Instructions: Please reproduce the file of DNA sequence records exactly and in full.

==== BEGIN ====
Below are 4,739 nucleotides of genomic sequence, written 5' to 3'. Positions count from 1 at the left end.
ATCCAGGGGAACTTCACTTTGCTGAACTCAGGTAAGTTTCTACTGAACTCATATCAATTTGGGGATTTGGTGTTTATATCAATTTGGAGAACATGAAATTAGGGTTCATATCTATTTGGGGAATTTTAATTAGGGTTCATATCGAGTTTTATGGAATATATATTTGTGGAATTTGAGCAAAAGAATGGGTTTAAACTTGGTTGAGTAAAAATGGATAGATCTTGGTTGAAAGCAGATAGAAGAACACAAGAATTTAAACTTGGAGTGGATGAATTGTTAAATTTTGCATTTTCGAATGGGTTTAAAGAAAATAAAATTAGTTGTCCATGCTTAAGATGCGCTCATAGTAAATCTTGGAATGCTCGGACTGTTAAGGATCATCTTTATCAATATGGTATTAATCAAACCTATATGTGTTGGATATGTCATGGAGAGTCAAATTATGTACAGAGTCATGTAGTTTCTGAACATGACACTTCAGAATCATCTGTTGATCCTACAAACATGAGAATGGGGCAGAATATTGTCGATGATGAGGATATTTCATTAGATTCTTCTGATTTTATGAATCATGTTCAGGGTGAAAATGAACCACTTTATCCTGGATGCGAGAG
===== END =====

Below are 4,739 nucleotides of genomic sequence, written 5' to 3'. Positions count from 1 at the left end.
ATCCAGGGGAACTTCACTTTGCTGAACTCAGGTAAGTTTCTACTGAACTCATATCAATTTGGGGATTTGGTGTTTATATCAATTTGGAGAACATGAAATTAGGGTTCATATCTATTTGGGGAATTTTAATTAGGGTTCATATCGAGTTTTATGGAATATATATTTGTGGAATTTGAGCAAAAGAATGGGTTTAAACTTGGTTGAGTAAAAATGGATAGATCTTGGTTGAAAGCAGATAGAAGAACACAAGAATTTAAACTTGGAGTGGATGAATTGTTAAATTTTGCATTTTCGAATGGGTTTAAAGAAAATAAAATTAGTTGTCCATGCTTAAGATGCGCTCATAGTAAATCTTGGAATGCTCGGACTGTTAAGGATCATCTTTATCAATATGGTATTAATCAAACCTATATGTGTTGGATATGTCATGGAGAGTCAAATTATGTACAGAGTCATGTAGTTTCTGAACATGACACTTCAGAATCATCTGTTGATCCTACAAACATGAGAATGGGGCAGAATATTGTCGATGATGAGGATATTTCATTAGATTCTTCTGATTTTATGAATCATGTTCAGGGTGAAAATGAACCACTTTATCCTGGATGCGAGAG